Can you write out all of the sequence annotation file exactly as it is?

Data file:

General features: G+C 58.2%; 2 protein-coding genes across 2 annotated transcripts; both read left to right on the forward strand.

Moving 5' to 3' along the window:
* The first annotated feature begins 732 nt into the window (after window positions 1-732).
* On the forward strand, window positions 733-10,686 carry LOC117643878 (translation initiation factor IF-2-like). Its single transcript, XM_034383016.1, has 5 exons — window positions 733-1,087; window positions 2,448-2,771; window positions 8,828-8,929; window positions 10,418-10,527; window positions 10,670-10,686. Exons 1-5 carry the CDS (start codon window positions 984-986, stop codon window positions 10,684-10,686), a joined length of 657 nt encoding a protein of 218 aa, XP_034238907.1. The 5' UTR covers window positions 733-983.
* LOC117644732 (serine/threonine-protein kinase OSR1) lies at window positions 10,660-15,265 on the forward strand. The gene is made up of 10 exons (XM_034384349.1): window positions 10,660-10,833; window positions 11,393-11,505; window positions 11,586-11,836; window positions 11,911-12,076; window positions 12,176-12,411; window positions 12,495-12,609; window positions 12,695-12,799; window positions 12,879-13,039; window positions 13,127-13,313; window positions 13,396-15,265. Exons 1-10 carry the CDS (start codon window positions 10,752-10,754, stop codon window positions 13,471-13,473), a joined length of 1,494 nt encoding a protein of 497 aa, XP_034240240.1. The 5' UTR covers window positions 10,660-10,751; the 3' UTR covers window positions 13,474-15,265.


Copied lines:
General features: G+C 58.2%; 2 protein-coding genes across 2 annotated transcripts; both read left to right on the forward strand.

Moving 5' to 3' along the window:
* The first annotated feature begins 732 nt into the window (after window positions 1-732).
* On the forward strand, window positions 733-10,686 carry LOC117643878 (translation initiation factor IF-2-like). Its single transcript, XM_034383016.1, has 5 exons — window positions 733-1,087; window positions 2,448-2,771; window positions 8,828-8,929; window positions 10,418-10,527; window positions 10,670-10,686. Exons 1-5 carry the CDS (start codon window positions 984-986, stop codon window positions 10,684-10,686), a joined length of 657 nt encoding a protein of 218 aa, XP_034238907.1. The 5' UTR covers window positions 733-983.
* LOC117644732 (serine/threonine-protein kinase OSR1) lies at window positions 10,660-15,265 on the forward strand. The gene is made up of 10 exons (XM_034384349.1): window positions 10,660-10,833; window positions 11,393-11,505; window positions 11,586-11,836; window positions 11,911-12,076; window positions 12,176-12,411; window positions 12,495-12,609; window positions 12,695-12,799; window positions 12,879-13,039; window positions 13,127-13,313; window positions 13,396-15,265. Exons 1-10 carry the CDS (start codon window positions 10,752-10,754, stop codon window positions 13,471-13,473), a joined length of 1,494 nt encoding a protein of 497 aa, XP_034240240.1. The 5' UTR covers window positions 10,660-10,751; the 3' UTR covers window positions 13,474-15,265.